Jan. 25, 1971
Jan. 25, 1971

Table of Contents
Jan. 25, 1971

Big Mistakes
$5 Million
Crazy Cat
Pro Basketball
19th Hole: The Readers Take Over


What did the first astronaut say to the football coaches?

This is an article from the Jan. 25, 1971 issue Original Layout

Apollo 11 's Edwin Aldrin, addressing the American Football Coaches Association banquet in Houston, allowed as how "I've often thought of what it would be like to play football on the moon. They might have to lengthen the field. At first glance, it would save a lot of wear and tear on the quarterback. He can let the ball go and not worry about it for a while." Good point. "But on the other hand," Aldrin continued, "the ball might take so long to come down that every man on the other team might be under it."

And what did the second astronaut say to the coaches?

Michael Collins, same spaceship, same banquet, allowed as how it has been estimated that the average man speaks 25,000 words a day and the average woman, 30,000. "Thank goodness no women are football coaches," he said. Then he added: "Unfortunately, when I come home each day I've spoken my 25,000—and my wife hasn't started her 30,000."

Look out, Collins. Here comes the ball down. On your head.

Environmental Vote of the Week goes to Governor John Love of Colorado. Did he shut down a noxious factory? Stop some manufacturer from mucking up a river? Well, no. But he did obtain an air pollution variance before allowing a 19-gun salute to be fired at his inauguration. It's a start.

Well, it's back to the old job as assistant bell captain at Miami's Fontainebleau for Levi Forte. Who? Levi Forte, in case the name doesn't clang a bell, is the 30-year-old victim they put in there against Floyd Patterson, who won by a TKO in the second. As assistant bell captain, one of Levi's main duties is taking care of special requests from the guests. Like—sob—getting them fight tickets.

Short sports notes from Across the Sea:

Don't worry about Christopher Hudson of Sussex, England. No sir, 15-year-old Chris will have a new entry for the big worm race at Brighton this week. But it is a shame about his Whippy Willie, who was to worms what Whirlaway was to horses. A couple of weeks ago Willie won a warmup race in a stunning 2:15.0 over a two-foot course, and last week he set a world record in 1:45, uh, flat. Then this awful thing happened to Willie on a training run. He accidentally fell off the table to the floor. Christopher stepped up to look for him and....

Another great race involved Ian Trainis, who bravely sprinted after some robbers in London, knowing that the gang was armed with an iron bar and a sawed-off shotgun. According to the newspaper account, he almost caught the rascals, too, but they got away. Would have been a dandy fight. Trainis was armed with a beer bottle.

On the nifty gifts side, farmer Adam Lythgoe got a set of golf clubs for Christmas. Jolly good. In fact Lythgoe got so excited that he went right out and bought his own golf club, at Rhos-on-Sea, Denbighshire.

Columnist Russell Baker, writing under the headline Arteriosclerosis of the Heroes, views with suspicion the latest list of the country's 10 most admired men, who turn out to be Richard Nixon, Billy Graham, Teddy Kennedy, Spiro Agnew, Pope Paul, Ed Muskie, Lyndon Johnson, Ronald Reagan, Hubert Humphrey and Harry Truman. Stuffy, says Baker, and depressing. "Can it truly be that a people who once boasted that they admired John L. Sullivan, Honus Wagner, Jack Dempsey, Red Grange, Walter Johnson and Babe Ruth more than Presidents McKinley, Taft, Wilson, Harding, Coolidge and Hoover have grown so solemn that they admire Agnew more than Muhammad Ali, Joe Namath, Brooks Robinson or Lew Alcindor?" That's what the poll said. Where are the sports figures of today? Say it ain't so, Spiro.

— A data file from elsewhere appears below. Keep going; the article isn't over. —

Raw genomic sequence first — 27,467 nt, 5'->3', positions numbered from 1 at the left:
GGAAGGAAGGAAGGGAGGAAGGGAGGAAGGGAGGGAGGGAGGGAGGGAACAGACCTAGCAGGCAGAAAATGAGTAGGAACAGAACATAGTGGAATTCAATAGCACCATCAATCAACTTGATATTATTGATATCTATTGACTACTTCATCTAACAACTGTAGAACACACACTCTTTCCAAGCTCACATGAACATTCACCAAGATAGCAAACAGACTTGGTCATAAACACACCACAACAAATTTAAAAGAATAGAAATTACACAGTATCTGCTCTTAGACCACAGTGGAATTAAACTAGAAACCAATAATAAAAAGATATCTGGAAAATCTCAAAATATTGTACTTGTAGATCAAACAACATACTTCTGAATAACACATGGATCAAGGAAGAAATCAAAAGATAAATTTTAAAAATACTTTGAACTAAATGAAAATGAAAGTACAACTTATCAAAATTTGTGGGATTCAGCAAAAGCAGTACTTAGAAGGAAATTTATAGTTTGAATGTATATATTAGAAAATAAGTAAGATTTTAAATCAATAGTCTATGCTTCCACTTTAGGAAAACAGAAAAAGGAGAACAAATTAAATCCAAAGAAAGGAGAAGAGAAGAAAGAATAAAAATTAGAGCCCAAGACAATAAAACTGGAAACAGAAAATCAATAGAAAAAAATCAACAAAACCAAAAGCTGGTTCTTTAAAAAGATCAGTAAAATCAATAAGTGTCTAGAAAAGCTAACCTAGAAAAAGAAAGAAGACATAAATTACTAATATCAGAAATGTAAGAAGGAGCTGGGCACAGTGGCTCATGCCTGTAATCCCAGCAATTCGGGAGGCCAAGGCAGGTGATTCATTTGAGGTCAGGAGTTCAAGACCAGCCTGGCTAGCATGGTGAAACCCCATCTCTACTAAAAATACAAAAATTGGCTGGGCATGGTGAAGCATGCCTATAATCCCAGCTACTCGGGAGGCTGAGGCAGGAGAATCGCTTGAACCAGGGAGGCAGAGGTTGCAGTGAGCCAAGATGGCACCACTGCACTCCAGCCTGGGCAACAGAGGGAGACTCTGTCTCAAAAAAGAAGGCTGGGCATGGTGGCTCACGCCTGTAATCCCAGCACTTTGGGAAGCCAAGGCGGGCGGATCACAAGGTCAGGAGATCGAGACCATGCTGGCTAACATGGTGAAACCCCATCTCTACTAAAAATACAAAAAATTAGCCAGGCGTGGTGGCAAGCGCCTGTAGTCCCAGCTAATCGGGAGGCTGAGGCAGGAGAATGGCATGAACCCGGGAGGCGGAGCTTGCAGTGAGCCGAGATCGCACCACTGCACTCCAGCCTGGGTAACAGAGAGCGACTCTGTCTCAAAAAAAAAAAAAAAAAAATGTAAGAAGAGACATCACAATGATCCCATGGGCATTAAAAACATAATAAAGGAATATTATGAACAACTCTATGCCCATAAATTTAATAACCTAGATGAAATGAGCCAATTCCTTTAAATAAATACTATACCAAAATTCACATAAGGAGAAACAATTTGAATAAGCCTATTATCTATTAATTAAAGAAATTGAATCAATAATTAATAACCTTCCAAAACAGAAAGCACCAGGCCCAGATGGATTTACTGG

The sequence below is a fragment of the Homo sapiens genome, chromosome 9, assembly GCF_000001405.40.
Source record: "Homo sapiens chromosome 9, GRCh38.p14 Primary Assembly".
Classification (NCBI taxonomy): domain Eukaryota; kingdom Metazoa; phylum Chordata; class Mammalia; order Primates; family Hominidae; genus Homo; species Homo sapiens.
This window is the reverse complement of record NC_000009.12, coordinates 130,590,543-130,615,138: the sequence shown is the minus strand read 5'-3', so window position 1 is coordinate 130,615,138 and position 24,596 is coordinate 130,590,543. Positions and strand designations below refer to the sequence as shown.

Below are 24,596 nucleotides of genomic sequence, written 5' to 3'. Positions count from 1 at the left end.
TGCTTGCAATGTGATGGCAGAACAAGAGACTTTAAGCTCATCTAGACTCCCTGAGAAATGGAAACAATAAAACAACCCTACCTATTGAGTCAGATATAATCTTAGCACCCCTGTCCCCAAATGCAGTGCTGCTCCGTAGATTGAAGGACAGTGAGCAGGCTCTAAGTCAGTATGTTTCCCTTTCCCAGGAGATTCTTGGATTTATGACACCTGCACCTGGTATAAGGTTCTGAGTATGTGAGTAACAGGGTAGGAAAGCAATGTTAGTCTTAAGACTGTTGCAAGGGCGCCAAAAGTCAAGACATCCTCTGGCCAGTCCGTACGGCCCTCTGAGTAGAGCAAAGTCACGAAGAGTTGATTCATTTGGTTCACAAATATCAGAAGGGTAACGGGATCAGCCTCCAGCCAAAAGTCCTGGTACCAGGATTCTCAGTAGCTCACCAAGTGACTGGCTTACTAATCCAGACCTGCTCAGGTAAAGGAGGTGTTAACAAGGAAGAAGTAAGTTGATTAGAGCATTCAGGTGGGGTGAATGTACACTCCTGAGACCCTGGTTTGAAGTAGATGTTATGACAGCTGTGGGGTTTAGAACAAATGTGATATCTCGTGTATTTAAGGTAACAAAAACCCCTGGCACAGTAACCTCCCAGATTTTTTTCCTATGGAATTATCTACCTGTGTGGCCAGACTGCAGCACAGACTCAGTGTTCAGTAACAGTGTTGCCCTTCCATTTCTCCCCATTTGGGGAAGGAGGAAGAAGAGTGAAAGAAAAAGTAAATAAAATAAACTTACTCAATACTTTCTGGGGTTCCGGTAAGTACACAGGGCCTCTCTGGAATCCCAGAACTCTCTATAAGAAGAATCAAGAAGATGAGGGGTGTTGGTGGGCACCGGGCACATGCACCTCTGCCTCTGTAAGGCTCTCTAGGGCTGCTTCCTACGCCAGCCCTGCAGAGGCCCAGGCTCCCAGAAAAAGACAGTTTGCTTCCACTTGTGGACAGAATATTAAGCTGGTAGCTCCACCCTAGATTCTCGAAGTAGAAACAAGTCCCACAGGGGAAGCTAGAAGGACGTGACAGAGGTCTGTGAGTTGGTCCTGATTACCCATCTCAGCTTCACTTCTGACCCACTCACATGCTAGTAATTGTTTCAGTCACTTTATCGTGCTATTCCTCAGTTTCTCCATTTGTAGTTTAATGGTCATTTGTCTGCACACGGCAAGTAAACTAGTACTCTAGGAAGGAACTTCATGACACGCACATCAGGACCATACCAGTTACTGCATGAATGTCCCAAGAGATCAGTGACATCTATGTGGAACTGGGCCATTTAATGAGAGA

Scene: The Windham Mountain Club in upstate New York, a semiprivate ski area. Little Trade Hardart, 3, whose family is with the Horn & Hardart automat chain, is lost. Along comes this part-time skier who spots Tracie wandering out in the cold, scoops her up, returns her to the lodge and saves the day. Hooray for the skier. Nice job of detective work. He gets back into his limousine and heads off to New York City where, as Mayor John V. Lindsay, he finds his whole police force is on strike.

Why look! It's Sugar Ray Robinson getting a pretend-cut applied over his eye for an appearance on TV's Mod Squad. Nasty-looking cut. And the makeup expert ain't exactly Charles of the Ritz. It's Rocky Graziano. But, why not? Rocky probably figured it was his last chance to cut Sugar Ray.

The week's sporting free plug goes to Tokyo's Michio Kurokawa, 23, a waiter who is trying to make it as a singer. Michio wants publicity for his new ditty, Love on Shiga Plateau. So he puts an ad in the paper, right? Wrong. He athletically clambers out a sixth-floor window and hangs from a metal screen outside a Ginza department store. Nice stunt, but the cops haul him in. And Love on Shiga Plateau still hasn't made the Top 20. Well, keep plugging, Michio. Hang it all out, baby.

After 220 years of existence England's prestigious Jockey Club has finally done it: the board recently elected Sir Gordon Richards to membership. Nice touch, since Sir Gordon, 26 times a champion and retired from training at 66, is the first real jockey ever to get into the club.

This is not really a PEOPLE, as promised in the headline at the top of this page. This is Key Knight, a trotter, and Key Knight is trying out this swell new polyurethane foam nose cone to keep him warm while trotting in, say, 20° or less. Go ahead, snicker if you must. But just remember that Key Knight might win by a nose.